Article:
- Daily Zen
Marks and Spencer opened the doors of its new M&S superstore at Cheshire Oaks in Ellesmere Port just last week. Boasting of a sprawling shop-floor area which is almost similar in size to 11 Olympic swimming pools, the store has seen record footfalls. The huge M&S superstore, codenamed “Concept 11”, seems to Marks and Spencer’s best attempt till date at combining the two spheres of retail and online shopping.
The new online approach by M&S has been decided to try and please its loyal customers who usually arrive at its shops equipped with mobile phones that have a greater amount of computing power than the typical PC found even a decade earlier.
As the Internet continues to make its impact, which felt on different areas of modern life, Laura Wade-Gery, M&S’s digital head, firmly states that there is no way that technology is going to stand still, and so they just have to try to keep up. The executive, who joined Marks and Spencer following a successful stint at Tesco, is responsible for the ever-growing range of interactive shopping technology seen at the retail stores. She focuses on using the Internet for the purpose of reinventing the M&S superstore and also introducing elements of a new online approach by M&S.
Customers at the Cheshire store are encouraged to use “browse and order” centers which come with large touch screens. The newest clothing range and choice selections from the home fashion department are beamed from “inspirational” screens, measuring an impressive 70 inches. Extra backup is offered by store assistants who are ever-present on the shop floor with their iPads, ready to blur the lines between the innumerable products found on the racks and those present in cyberspace.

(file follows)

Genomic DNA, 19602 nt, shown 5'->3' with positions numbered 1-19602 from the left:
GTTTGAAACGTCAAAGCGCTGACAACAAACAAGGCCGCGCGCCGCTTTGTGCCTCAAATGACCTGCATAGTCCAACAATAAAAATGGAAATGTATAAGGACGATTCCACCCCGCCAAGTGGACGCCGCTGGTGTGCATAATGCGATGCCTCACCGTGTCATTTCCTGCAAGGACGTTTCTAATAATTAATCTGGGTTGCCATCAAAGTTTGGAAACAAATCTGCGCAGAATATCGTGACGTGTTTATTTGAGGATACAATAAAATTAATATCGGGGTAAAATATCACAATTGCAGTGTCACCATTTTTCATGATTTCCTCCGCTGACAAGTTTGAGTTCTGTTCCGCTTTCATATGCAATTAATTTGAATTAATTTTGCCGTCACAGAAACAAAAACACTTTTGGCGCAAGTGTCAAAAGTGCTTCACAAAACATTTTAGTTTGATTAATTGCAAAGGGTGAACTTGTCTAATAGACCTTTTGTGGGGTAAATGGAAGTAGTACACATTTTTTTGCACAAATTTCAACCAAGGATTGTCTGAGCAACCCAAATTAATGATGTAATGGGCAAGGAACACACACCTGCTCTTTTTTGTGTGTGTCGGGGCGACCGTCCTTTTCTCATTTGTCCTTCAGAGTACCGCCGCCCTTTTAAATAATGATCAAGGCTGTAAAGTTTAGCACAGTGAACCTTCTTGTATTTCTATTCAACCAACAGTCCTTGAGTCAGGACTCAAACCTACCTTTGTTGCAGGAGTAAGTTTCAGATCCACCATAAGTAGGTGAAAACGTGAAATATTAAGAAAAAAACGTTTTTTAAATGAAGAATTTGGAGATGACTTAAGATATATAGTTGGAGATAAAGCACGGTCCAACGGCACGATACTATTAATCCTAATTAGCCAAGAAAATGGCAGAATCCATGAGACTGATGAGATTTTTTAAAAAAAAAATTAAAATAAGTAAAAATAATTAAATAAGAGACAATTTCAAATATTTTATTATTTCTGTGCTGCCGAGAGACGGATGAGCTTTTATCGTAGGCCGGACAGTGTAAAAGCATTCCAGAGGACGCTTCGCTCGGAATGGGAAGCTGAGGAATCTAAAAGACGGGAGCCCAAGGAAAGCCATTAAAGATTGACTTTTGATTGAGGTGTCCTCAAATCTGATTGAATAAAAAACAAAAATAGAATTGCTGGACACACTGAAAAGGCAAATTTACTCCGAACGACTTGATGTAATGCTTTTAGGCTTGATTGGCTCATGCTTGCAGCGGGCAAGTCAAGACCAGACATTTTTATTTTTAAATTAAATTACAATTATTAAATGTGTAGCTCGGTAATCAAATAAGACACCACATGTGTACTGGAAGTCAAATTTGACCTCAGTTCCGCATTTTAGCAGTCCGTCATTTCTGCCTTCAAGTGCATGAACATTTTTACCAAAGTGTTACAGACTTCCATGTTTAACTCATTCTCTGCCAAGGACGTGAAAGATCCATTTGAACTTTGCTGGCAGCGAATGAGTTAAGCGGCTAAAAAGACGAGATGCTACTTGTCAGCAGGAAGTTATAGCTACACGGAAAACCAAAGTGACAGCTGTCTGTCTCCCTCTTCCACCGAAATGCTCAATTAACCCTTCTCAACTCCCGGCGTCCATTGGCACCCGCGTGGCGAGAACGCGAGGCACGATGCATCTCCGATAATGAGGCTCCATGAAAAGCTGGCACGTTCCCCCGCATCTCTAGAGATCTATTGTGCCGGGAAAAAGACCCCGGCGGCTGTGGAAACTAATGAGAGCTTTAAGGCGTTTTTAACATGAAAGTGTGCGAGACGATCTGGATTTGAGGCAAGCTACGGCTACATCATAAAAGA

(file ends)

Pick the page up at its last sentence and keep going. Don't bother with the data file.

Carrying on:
In spite of all this focus towards technology, Marks and Spencer has not forgotten about their responsibility to the environment as is evident from the curvy wooden roof created out of “glulam” or glued laminate and hemp walls. These features make the store the retailer’s greenest till date and also provide a striking look to the store. It took six long years to build the M&S superstore but may just be the thing needed to bring back shoppers to the big stores.
Marc Bolland, the head honcho of M&S, believes that at 151,000 sq. ft it might just be the largest branch the store will ever open. Bolland insists that his intention was not just to create a large store, but rather a shopping experience. The new online approach by M&S attempts to recreate that experience.
The advent of the Internet and now mobile shopping has given rise to retail industry buzzwords like “multichannel” and “omnichannel” which describe the way in which consumers increasingly make use of both stores and websites. Retailers have seen the greater the number of channels used by customers, the more they are likely to spend. M&S claims that shoppers who shop on their website along with in their stores spend four times more.
Marks and Spencer has decided to spend £150 million to upgrade its website. The previous financial year saw multichannel sales increase in the second half. According to Wade-Gery, technology is already making its impact felt on the retailer.